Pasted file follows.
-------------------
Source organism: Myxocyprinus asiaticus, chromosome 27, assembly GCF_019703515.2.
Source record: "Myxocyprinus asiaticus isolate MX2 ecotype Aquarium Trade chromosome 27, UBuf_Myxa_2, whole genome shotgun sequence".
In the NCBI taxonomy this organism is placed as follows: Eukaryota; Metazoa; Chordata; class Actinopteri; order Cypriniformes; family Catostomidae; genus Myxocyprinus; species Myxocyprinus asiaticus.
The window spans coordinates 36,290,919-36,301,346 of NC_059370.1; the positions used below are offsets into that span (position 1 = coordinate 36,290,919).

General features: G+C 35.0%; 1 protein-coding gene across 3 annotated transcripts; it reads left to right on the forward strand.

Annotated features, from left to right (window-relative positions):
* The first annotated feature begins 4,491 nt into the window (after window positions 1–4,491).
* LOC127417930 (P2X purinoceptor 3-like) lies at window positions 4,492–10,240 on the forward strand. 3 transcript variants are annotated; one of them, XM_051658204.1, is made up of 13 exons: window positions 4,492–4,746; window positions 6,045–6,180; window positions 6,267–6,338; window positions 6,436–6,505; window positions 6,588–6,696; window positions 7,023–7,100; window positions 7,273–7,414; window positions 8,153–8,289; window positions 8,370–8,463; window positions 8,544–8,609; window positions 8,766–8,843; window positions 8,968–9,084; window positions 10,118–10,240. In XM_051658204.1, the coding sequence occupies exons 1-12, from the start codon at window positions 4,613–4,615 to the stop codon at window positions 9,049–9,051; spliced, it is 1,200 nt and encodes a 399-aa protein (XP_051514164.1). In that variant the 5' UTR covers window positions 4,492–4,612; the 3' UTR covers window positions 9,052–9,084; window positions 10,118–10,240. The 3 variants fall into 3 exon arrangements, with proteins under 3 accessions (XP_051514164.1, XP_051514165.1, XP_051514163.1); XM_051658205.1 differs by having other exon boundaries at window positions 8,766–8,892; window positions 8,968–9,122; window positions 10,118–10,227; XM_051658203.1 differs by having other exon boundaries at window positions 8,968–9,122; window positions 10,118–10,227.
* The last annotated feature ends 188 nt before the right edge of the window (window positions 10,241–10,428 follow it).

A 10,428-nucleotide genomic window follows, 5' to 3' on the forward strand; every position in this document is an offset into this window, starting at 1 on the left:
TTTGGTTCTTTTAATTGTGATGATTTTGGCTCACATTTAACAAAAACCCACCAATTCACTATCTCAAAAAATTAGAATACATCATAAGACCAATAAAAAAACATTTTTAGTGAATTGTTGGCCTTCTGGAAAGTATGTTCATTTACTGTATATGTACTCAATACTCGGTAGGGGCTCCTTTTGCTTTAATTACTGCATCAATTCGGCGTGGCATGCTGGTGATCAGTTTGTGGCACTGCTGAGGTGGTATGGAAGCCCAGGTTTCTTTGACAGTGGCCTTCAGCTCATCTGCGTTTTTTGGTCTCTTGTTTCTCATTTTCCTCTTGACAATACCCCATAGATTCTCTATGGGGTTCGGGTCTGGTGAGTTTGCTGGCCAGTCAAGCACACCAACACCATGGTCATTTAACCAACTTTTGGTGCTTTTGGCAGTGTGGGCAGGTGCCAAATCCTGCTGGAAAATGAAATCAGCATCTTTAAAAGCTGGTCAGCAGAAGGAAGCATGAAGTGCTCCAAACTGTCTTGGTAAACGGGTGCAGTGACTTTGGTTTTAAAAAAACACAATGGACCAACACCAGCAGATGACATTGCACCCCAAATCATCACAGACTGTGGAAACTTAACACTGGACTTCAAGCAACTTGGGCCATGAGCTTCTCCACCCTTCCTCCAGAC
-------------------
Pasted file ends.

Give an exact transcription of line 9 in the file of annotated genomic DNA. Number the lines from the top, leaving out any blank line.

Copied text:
* The last annotated feature ends 188 nt before the right edge of the window (window positions 10,241–10,428 follow it).